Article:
Mimi MusaToday’s guest blogger is Olubukolami “Mimi” Musa, program associate in environmental health at APHA’s Center for Public Health Policy. She writes about her team’s contribution to children’s environmental health at this year’s Annual National Environmental Health Association Educational Conference.

Last month, the National Environmental Health Association’s 2019 Annual Educational Conference brought together hundreds of environmental health professionals from around the U.S. in Nashville, Tennessee ⁠— for training, education, networking and advancement in the field.

During the three-day event, attendees looked at how local voices from diverse sectors can harmonize into one universal language of environmental health. The APHA Center for Public Health’s environmental health team attended the conference to promote our children’s environmental health project, which works to protect children from environmental health hazards.

The team’s session “Protecting the Health of Children: A National Review of Environmental Health Services,” highlighted our study on the availability of information about children’s environmental health services in the U.S.

For the study, we conducted a 48-state scan of department of health and environmental quality websites and collected local stories at community forums in Flint, Michigan, and Washington D.C. The study report notes that community engagement and coordinated efforts between, within and across agencies and organizations could enhance a universal language that would link services with the people who need them.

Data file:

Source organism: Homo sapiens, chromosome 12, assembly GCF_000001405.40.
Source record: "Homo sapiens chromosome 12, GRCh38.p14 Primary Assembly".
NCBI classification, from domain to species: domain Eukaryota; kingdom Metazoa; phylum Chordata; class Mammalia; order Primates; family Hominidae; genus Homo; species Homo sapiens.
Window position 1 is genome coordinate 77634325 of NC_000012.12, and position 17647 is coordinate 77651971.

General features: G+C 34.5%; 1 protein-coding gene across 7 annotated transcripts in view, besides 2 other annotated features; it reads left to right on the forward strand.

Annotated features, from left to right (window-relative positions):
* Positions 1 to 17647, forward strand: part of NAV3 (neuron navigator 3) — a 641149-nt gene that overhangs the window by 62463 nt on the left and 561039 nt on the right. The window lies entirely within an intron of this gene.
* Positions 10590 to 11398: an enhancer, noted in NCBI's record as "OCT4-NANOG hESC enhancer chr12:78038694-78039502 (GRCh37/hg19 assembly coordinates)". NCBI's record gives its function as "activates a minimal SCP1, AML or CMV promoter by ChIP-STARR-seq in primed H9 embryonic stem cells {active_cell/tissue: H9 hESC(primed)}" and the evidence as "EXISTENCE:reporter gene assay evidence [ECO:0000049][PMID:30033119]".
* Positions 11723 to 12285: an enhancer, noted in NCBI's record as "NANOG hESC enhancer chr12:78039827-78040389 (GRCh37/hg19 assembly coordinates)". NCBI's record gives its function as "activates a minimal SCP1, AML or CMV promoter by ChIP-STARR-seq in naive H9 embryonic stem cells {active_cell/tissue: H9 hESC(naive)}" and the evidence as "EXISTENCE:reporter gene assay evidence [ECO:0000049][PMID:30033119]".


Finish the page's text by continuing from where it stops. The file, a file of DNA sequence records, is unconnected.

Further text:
Session attendees echoed the importance of the APHA study and its report findings and recommendations, such as the need to increase information about services available to caregivers of children within and outside of the home ⁠— like lead testing and asthma control.

“…I’m glad you’re working on this project, it further highlights the importance of my work and the need for more resources to address environmental health issues children face in schools and child care settings,” said an attendee, who works with schools.

Other sessions at the conference also focused on children’s environmental health issues. One highlighted how states like Michigan and New Jersey work with partner organizations to reduce the number of children and mothers exposed to lead. Another session highlighted the implementation of state-based safe siting initiatives to locate child care facilities away from exposure to toxicants.

It reinforced the importance of our project goal to ensure that children’s environmental health services are available to all, thereby, creating an equitable system at the local, state and federal levels that affords every child a safe environment to live, learn and play.

The NEHA 2019 Annual Educational Conference was a great opportunity to showcase and speak about APHA’s Center for Public Health Policy work in the children’s environmental health space. The team benefited from networking with and hearing from other professionals working on similar issues in the field. We look forward to more opportunities and partnerships to protect our children and enhance their health and well-being.

Photo courtesy Saintelmophotography.com